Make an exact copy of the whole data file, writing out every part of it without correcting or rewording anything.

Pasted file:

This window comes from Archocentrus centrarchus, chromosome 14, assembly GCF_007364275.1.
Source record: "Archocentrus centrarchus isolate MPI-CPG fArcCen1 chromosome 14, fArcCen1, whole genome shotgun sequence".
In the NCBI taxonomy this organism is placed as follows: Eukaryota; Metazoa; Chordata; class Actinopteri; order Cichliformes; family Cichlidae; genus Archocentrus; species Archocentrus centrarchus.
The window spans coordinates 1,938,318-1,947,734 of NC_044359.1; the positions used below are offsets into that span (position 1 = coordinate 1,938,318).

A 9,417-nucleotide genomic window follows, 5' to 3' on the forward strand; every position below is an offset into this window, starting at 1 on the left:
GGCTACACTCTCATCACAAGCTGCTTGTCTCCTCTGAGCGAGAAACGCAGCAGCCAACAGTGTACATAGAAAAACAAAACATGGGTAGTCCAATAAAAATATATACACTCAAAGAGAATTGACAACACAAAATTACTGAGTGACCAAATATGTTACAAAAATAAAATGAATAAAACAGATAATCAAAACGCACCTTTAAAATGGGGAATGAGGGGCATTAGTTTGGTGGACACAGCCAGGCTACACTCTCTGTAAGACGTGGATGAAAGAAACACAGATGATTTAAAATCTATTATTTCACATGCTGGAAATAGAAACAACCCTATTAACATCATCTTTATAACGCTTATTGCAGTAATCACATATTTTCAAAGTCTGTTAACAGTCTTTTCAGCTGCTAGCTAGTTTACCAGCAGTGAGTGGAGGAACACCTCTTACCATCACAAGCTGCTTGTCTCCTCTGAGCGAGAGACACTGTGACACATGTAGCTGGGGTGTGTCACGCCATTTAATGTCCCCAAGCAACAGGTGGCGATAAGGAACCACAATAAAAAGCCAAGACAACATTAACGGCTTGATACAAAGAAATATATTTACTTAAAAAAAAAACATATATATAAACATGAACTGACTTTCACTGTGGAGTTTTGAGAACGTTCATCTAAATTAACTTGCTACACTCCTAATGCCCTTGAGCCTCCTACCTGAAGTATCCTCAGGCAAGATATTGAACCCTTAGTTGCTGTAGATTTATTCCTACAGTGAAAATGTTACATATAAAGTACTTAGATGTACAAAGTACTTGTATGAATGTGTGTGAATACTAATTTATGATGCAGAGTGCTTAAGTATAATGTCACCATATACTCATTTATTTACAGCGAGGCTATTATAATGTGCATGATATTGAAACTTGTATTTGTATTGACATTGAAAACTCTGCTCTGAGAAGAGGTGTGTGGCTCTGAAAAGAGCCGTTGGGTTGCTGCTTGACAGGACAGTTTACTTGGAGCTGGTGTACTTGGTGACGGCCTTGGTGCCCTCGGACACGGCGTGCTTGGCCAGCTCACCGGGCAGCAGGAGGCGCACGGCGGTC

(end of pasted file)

This window comes from Archocentrus centrarchus, chromosome 14, assembly GCF_007364275.1.
Source record: "Archocentrus centrarchus isolate MPI-CPG fArcCen1 chromosome 14, fArcCen1, whole genome shotgun sequence".
In the NCBI taxonomy this organism is placed as follows: Eukaryota; Metazoa; Chordata; class Actinopteri; order Cichliformes; family Cichlidae; genus Archocentrus; species Archocentrus centrarchus.
The window spans coordinates 1,938,318-1,947,734 of NC_044359.1; the positions used below are offsets into that span (position 1 = coordinate 1,938,318).

A 9,417-nucleotide genomic window follows, 5' to 3' on the forward strand; every position below is an offset into this window, starting at 1 on the left:
GGCTACACTCTCATCACAAGCTGCTTGTCTCCTCTGAGCGAGAAACGCAGCAGCCAACAGTGTACATAGAAAAACAAAACATGGGTAGTCCAATAAAAATATATACACTCAAAGAGAATTGACAACACAAAATTACTGAGTGACCAAATATGTTACAAAAATAAAATGAATAAAACAGATAATCAAAACGCACCTTTAAAATGGGGAATGAGGGGCATTAGTTTGGTGGACACAGCCAGGCTACACTCTCTGTAAGACGTGGATGAAAGAAACACAGATGATTTAAAATCTATTATTTCACATGCTGGAAATAGAAACAACCCTATTAACATCATCTTTATAACGCTTATTGCAGTAATCACATATTTTCAAAGTCTGTTAACAGTCTTTTCAGCTGCTAGCTAGTTTACCAGCAGTGAGTGGAGGAACACCTCTTACCATCACAAGCTGCTTGTCTCCTCTGAGCGAGAGACACTGTGACACATGTAGCTGGGGTGTGTCACGCCATTTAATGTCCCCAAGCAACAGGTGGCGATAAGGAACCACAATAAAAAGCCAAGACAACATTAACGGCTTGATACAAAGAAATATATTTACTTAAAAAAAAAACATATATATAAACATGAACTGACTTTCACTGTGGAGTTTTGAGAACGTTCATCTAAATTAACTTGCTACACTCCTAATGCCCTTGAGCCTCCTACCTGAAGTATCCTCAGGCAAGATATTGAACCCTTAGTTGCTGTAGATTTATTCCTACAGTGAAAATGTTACATATAAAGTACTTAGATGTACAAAGTACTTGTATGAATGTGTGTGAATACTAATTTATGATGCAGAGTGCTTAAGTATAATGTCACCATATACTCATTTATTTACAGCGAGGCTATTATAATGTGCATGATATTGAAACTTGTATTTGTATTGACATTGAAAACTCTGCTCTGAGAAGAGGTGTGTGGCTCTGAAAAGAGCCGTTGGGTTGCTGCTTGACAGGACAGTTTACTTGGAGCTGGTGTACTTGGTGACGGCCTTGGTGCCCTCGGACACGGCGTGCTTGGCCAGCTCACCGGGCAGCAGGAGGCGCACGGCGGTC